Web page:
The Mercury Cougar had a very strange 5th generation. Only being around for the 1980-1982 model years it was short lived but included a sedan and for a its last year a wagon (spotted one a while back). The car as a whole along with the 94hp I6 six on this XR7 pleased no one. Ford knew this and abandoned the whole situation by dumping this setup for another design also on the Fox platform. The next Cougars and Thunderbirds launched the Ford aero models. Continue reading
As a seasoned attendee of SEMA, Barrett-Jackson and other car shows, I’ve spent a lot of time looking at resto-modded muscle cars. I can tell you that Mustangs, Camaros, Corvettes, Chevelles, Novas, GTOs, Chargers, and similar cars are by far the most popular models that people restore. At these events, a car like a first-generation Mercury Cougar would be a real stand-out for the sheer novelty of being something different that you haven’t seen a hundred times before.
This 1969 Mercury Cougar convertible scores points for originality and hits a home run for being an extremely well done build. Nicknamed the “Cool Cat,” it was built by Hot Rod Express out of Blue Springs, Missouri.
Somehow I’ve stumbled across another one year only wagon, this is the 1982 Mercury Cougar wagon. It’s the sister car to the 1982 Granada wagon that I found a while back. I spotted this guy down near the Mexican border and the Granada out in California, I’ve never seen one around Phoenix. There’s always something special about seeing an older boring car out on the road for normal use.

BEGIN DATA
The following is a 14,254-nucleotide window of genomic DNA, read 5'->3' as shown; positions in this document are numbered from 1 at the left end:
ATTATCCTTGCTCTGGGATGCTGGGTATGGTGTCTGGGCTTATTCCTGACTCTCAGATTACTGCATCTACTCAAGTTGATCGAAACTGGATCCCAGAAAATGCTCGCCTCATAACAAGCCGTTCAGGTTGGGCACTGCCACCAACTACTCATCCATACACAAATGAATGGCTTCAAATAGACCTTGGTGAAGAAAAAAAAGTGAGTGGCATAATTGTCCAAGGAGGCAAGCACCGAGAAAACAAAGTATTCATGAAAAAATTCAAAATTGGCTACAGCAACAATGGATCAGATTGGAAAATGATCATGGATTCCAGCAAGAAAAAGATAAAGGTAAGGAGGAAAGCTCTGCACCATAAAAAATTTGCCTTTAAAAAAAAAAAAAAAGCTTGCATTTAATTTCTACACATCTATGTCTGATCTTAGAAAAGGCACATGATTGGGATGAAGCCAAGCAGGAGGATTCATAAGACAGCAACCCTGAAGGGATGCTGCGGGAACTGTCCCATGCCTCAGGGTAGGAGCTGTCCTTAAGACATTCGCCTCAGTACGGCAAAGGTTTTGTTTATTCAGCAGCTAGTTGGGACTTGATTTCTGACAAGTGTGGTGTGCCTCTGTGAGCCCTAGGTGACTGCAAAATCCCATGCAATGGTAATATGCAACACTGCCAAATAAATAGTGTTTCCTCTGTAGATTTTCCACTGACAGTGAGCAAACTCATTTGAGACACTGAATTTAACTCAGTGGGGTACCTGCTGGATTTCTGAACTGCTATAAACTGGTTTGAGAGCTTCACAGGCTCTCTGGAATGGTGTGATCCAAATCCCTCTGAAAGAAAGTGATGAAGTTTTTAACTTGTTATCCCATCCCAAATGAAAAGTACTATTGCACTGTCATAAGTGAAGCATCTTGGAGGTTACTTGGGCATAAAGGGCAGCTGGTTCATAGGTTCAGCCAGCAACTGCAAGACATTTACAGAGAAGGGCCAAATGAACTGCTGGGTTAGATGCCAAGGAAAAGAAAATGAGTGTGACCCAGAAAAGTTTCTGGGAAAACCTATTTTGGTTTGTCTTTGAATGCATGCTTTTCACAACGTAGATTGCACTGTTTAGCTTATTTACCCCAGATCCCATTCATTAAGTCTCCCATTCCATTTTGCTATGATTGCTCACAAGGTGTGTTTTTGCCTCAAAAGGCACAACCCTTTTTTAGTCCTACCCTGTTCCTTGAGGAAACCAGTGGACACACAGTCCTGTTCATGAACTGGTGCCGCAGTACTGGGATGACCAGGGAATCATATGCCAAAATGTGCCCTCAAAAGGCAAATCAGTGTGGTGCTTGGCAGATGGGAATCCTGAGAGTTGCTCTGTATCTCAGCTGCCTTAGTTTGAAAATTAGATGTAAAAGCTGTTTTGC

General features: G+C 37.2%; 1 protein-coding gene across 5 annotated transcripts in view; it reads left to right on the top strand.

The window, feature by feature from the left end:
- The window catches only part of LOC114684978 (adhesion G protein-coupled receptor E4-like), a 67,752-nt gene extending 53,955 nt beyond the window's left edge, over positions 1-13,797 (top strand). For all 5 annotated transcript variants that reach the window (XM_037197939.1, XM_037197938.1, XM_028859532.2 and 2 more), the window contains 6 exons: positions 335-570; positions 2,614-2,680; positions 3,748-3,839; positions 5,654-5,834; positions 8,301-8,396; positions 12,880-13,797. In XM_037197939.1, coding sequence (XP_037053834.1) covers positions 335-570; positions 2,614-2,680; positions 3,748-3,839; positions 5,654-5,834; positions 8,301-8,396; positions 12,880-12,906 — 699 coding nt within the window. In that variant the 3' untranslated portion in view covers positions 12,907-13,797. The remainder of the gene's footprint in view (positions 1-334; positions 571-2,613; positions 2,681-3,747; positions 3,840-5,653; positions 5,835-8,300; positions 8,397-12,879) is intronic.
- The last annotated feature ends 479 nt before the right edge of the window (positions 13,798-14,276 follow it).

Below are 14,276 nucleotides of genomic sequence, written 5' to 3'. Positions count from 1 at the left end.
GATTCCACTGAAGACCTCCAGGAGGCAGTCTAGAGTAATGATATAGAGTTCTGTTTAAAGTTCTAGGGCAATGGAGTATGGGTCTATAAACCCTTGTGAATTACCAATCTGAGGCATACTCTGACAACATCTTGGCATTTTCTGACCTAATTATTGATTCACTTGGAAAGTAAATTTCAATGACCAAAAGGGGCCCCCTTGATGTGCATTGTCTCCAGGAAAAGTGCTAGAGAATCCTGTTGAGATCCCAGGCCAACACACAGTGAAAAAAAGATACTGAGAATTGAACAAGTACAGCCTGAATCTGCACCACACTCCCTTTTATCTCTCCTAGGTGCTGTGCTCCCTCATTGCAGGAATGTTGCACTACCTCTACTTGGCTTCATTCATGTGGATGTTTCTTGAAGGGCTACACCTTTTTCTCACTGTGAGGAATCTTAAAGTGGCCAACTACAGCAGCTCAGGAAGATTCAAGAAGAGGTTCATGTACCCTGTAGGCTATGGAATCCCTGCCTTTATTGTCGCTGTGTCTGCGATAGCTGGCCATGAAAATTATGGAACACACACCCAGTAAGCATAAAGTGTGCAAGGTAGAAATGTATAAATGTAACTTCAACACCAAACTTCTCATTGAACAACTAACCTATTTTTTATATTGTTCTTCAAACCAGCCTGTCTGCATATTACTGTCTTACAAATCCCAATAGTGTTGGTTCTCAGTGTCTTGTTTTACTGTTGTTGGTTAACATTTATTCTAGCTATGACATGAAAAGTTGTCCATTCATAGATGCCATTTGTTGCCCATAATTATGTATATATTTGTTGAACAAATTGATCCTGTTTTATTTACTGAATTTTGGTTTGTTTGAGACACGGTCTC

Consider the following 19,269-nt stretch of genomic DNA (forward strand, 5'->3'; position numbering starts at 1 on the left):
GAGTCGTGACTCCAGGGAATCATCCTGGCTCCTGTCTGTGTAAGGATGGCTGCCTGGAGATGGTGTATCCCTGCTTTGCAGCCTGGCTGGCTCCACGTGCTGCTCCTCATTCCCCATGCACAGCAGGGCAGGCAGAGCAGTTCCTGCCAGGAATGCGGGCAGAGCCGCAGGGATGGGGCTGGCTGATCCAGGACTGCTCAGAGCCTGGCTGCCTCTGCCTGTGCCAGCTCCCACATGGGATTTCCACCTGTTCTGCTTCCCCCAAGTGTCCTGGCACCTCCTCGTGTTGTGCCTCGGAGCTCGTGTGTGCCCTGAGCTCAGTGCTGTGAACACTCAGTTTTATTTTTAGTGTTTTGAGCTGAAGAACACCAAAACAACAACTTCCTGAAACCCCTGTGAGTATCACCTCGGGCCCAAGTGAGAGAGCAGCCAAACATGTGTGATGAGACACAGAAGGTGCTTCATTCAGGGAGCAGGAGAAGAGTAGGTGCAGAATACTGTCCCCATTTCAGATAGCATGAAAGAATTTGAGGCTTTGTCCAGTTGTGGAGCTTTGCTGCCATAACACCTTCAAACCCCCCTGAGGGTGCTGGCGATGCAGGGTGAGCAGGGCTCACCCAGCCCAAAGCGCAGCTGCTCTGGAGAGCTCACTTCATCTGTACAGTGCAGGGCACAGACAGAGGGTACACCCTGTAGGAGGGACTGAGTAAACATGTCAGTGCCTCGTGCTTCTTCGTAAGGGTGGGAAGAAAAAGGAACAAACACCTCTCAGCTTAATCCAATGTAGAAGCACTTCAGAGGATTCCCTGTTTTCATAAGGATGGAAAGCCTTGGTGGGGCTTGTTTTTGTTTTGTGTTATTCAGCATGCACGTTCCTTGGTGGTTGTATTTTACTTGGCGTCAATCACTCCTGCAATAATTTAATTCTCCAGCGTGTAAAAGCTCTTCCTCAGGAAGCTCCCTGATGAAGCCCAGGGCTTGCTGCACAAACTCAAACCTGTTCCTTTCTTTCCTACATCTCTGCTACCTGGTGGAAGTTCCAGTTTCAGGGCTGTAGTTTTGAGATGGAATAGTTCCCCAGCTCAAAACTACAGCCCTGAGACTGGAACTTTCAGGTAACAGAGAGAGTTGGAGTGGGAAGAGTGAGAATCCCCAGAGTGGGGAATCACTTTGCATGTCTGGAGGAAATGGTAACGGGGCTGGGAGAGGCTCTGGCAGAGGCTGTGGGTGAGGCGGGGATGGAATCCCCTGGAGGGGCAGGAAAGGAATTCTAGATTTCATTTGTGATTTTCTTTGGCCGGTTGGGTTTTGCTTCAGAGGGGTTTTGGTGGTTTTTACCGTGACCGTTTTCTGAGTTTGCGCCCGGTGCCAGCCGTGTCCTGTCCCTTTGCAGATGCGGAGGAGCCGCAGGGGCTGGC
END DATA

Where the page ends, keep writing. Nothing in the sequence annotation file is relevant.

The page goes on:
This fellow most certainly has, and that’s all I have to say about that. Continue reading
I was positive this was a Ford product when I first spotted it in the parking lot of Fry’s at 19th and Union Hills. But as I walked closer to it, I began to doubt myself when I noticed the wreath on the back. Continue reading
I caught this one a while back, out in Scottsdale, most likely around the time of all the car auctions that go on out there in the beginning of the year. When I saw it coming, I assumed it was some sort of Lincoln concept car for some reason, or possibly some kind of horrifying body kit slapped onto a Cougar, with sort of a Toronado Trofeo flavor. I was struggling to get my phone out of my pocket to get a picture and wasn’t really able to get a good look at it. It wasn’t until I got home and looked at the picture on the computer that I realized how obviously Fiero-based this thing was.
The car is actually a Zimmer Quicksilver, based on an stock 2.8, automatic Fiero. Only 170 of these atrocities were ever built.